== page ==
[concurrency-interest] Does StampedLock need a releaseFence in theory?
boehm at acm.org
Thu Jul 14 15:19:35 EDT 2016
On Thu, Jul 14, 2016 at 10:16 AM, Andrew Haley <aph at redhat.com> wrote:
> > (Back to being Martin ...)
> > Reordering a plain store from after to before a stlxr (rather than
> > non-exclusive stlr) is still rather surprising because it looks like
> > a speculative store - we don't know yet whether the stlxr will
> > succeed. Unlike the case where we implement CAS via a lock.
> But even CAS via a lock has the roach motel property, so we're used to
> the idea of stores and loads moving into a critical section: none of
> this should surprise people.
> > Am I thinking too atomically? Perhaps the stlxr instruction
> > implementation exclusively acquires the cache line, sees that it
> > surely will succeed, but will be slow because pending memory
> > operations must be completed first.
> I don't think it has to be so complicated. An out-of-order
> implementation can move stores which are after this stlxr to before it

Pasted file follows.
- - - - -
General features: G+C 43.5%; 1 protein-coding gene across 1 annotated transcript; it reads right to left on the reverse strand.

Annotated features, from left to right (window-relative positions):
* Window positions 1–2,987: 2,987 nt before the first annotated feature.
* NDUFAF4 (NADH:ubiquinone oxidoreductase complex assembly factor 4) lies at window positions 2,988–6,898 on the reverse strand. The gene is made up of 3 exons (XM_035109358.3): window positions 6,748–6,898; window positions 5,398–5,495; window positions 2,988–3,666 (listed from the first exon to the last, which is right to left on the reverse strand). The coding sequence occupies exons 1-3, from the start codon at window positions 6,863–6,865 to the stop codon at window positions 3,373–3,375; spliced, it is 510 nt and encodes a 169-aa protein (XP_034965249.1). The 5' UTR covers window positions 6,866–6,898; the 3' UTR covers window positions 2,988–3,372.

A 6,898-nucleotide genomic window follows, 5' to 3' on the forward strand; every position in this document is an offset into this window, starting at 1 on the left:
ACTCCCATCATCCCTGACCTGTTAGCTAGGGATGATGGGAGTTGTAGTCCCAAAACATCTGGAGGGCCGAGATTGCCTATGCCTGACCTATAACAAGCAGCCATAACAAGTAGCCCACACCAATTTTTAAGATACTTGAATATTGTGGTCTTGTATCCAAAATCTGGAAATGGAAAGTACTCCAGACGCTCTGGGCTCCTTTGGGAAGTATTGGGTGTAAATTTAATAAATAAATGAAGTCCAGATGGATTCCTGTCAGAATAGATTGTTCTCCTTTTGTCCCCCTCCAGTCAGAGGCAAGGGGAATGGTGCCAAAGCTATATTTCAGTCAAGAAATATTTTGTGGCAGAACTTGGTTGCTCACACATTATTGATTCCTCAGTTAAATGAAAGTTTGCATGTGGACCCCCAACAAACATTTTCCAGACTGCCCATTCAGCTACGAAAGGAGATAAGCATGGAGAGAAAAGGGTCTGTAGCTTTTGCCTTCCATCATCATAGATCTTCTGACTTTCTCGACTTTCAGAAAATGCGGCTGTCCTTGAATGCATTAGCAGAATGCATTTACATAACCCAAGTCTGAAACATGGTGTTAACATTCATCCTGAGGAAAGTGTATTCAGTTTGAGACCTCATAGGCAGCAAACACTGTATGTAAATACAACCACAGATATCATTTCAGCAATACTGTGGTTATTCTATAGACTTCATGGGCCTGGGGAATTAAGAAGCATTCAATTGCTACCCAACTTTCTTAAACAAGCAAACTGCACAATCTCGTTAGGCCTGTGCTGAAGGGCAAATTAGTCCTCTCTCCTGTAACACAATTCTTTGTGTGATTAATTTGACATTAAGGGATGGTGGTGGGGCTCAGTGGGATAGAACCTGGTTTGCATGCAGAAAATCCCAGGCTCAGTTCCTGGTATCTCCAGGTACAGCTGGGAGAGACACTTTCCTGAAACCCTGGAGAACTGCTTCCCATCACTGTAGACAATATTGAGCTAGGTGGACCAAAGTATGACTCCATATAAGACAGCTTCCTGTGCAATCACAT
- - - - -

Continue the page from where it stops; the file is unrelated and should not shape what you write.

> simply because there is no logic preventing it from doing so. Whether
> this is a realistic or useful property of a real machine is a whole
> 'nother matter.
I think Martin does have a point here that I missed the first time. The
data stores are "control-dependent" on the store in the CAS
implementation. ARM and Power effectively preserve ordering between
control-dependent stores, though not a store followed by a load. But we
really only care about stores here.
At least that's probably true; I'm not 100% sure whether stlxr success is
viewed as dependent on the store itself for purposes of determining
ordering. (Will Deacon might be able to answer?)
There is also another subtlety here in the definition of
"control-dependency" in that arguably the control paths have rejoined. My
understanding is that ARM's definition of "control-dependency" is not
affected by such rejoining, but Itanium's is.
A spin-lock-based implementation would indeed still have the issue, since
the lock release there is a plain store.
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